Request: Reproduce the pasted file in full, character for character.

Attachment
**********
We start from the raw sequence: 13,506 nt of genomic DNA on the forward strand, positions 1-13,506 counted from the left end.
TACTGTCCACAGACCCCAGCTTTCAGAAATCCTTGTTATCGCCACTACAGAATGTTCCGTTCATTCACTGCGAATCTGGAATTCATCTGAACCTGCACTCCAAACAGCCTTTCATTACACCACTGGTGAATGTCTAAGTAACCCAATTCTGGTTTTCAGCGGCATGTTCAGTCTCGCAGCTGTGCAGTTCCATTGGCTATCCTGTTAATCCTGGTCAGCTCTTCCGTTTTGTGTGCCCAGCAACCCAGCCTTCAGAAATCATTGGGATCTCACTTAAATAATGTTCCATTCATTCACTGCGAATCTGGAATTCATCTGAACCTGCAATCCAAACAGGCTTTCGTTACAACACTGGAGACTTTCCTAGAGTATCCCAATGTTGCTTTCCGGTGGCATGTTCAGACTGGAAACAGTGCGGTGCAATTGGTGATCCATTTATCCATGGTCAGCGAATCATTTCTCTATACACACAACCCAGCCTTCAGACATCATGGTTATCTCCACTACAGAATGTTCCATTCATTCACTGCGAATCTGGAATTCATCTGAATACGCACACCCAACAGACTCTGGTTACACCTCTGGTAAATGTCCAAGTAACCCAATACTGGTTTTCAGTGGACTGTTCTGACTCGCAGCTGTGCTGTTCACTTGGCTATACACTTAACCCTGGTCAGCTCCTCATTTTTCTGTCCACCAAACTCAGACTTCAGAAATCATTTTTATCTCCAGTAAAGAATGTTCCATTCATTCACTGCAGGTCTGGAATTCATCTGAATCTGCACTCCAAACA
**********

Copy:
We start from the raw sequence: 13,506 nt of genomic DNA on the forward strand, positions 1-13,506 counted from the left end.
TACTGTCCACAGACCCCAGCTTTCAGAAATCCTTGTTATCGCCACTACAGAATGTTCCGTTCATTCACTGCGAATCTGGAATTCATCTGAACCTGCACTCCAAACAGCCTTTCATTACACCACTGGTGAATGTCTAAGTAACCCAATTCTGGTTTTCAGCGGCATGTTCAGTCTCGCAGCTGTGCAGTTCCATTGGCTATCCTGTTAATCCTGGTCAGCTCTTCCGTTTTGTGTGCCCAGCAACCCAGCCTTCAGAAATCATTGGGATCTCACTTAAATAATGTTCCATTCATTCACTGCGAATCTGGAATTCATCTGAACCTGCAATCCAAACAGGCTTTCGTTACAACACTGGAGACTTTCCTAGAGTATCCCAATGTTGCTTTCCGGTGGCATGTTCAGACTGGAAACAGTGCGGTGCAATTGGTGATCCATTTATCCATGGTCAGCGAATCATTTCTCTATACACACAACCCAGCCTTCAGACATCATGGTTATCTCCACTACAGAATGTTCCATTCATTCACTGCGAATCTGGAATTCATCTGAATACGCACACCCAACAGACTCTGGTTACACCTCTGGTAAATGTCCAAGTAACCCAATACTGGTTTTCAGTGGACTGTTCTGACTCGCAGCTGTGCTGTTCACTTGGCTATACACTTAACCCTGGTCAGCTCCTCATTTTTCTGTCCACCAAACTCAGACTTCAGAAATCATTTTTATCTCCAGTAAAGAATGTTCCATTCATTCACTGCAGGTCTGGAATTCATCTGAATCTGCACTCCAAACA